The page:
Two studies show links between gum disease and body mass index and central adiposity
MONDAY, April 6 (HealthDay News) -- Obesity may raise an individual's risk of developing periodontal disease, according to research presented at the general session of the International Association for Dental Research, held April 1 to 4 in Miami.
Monik Jimenez, of the Harvard School of Public Health in Boston, and colleagues analyzed data from nearly 37,000 men in the Health Professionals Follow-Up Study, who had no periodontal disease at baseline. Participants were followed for up to 16 years. Body mass index of 30 or greater at baseline was associated with higher risk of periodontal disease (hazard ratio, 1.25). Waist circumference of at least 40 inches was also associated with a higher rate of disease (hazard ratio, 1.19).
In another study presented at the meeting, F. Munoz of the University of Puerto Rico in San Juan, and colleagues analyzed data from a cross-sectional study with 146 subjects in San Juan who were at least 70 years old. Higher waist-hip ratio was associated with a significantly higher risk of moderate periodontitis (odds ratio, 5.63). High waist circumference was associated with non-significant trends toward greater risk of moderate and severe periodontitis, the researchers report.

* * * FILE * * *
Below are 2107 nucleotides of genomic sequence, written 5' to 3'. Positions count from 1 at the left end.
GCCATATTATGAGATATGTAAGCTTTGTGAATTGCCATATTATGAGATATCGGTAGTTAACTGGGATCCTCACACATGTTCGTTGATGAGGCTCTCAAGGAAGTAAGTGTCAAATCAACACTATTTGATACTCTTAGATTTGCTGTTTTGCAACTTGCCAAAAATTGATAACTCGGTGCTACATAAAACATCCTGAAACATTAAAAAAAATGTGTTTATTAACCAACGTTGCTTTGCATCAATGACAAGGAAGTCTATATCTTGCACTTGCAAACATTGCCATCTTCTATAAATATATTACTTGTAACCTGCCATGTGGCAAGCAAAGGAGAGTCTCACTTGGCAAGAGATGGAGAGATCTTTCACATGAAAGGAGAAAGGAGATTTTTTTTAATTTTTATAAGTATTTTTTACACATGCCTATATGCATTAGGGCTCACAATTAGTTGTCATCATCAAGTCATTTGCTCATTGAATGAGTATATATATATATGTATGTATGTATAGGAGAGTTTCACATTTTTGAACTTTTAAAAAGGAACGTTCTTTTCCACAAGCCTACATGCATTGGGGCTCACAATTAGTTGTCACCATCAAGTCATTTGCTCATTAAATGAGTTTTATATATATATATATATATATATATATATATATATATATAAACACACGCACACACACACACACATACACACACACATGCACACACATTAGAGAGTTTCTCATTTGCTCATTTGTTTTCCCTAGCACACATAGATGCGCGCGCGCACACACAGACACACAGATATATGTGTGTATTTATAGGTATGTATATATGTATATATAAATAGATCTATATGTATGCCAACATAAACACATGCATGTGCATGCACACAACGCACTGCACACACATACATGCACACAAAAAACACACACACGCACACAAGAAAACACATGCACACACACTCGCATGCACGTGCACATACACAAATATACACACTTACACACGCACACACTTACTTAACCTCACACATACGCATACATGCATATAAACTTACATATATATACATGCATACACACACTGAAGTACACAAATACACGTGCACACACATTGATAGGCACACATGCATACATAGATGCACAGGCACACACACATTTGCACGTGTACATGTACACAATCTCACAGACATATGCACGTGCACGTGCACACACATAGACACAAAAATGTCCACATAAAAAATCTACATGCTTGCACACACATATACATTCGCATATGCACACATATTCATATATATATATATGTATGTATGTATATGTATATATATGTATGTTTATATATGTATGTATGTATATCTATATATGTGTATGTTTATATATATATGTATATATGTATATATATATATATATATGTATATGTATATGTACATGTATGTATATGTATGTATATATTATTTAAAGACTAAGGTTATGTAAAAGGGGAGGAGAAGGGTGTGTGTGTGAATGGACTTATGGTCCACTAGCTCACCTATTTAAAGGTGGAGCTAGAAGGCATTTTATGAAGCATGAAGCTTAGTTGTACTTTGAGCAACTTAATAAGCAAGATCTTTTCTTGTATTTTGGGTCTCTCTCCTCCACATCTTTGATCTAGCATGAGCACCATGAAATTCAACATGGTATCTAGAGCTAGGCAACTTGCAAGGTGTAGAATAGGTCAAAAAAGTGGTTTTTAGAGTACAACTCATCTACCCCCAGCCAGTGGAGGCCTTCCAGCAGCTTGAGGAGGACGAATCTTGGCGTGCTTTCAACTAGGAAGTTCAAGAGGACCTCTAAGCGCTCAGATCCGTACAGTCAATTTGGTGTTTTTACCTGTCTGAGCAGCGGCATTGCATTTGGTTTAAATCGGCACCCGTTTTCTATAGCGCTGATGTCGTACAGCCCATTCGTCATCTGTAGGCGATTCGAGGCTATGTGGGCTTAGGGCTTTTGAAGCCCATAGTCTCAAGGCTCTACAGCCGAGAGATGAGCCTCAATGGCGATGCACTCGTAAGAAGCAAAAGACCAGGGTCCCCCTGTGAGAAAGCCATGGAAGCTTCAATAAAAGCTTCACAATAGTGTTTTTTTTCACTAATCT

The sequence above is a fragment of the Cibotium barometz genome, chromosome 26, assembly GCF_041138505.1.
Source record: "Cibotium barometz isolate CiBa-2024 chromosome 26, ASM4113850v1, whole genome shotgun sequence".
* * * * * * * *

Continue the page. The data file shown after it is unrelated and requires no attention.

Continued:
"These results provide the first prospective evidence to support an association between obesity and risk of periodontal disease. Given the high prevalence of excess adiposity and periodontal disease this association may be of substantial public health importance," Jimenez and colleagues conclude.
Abstract - Jimenez
Abstract - Munoz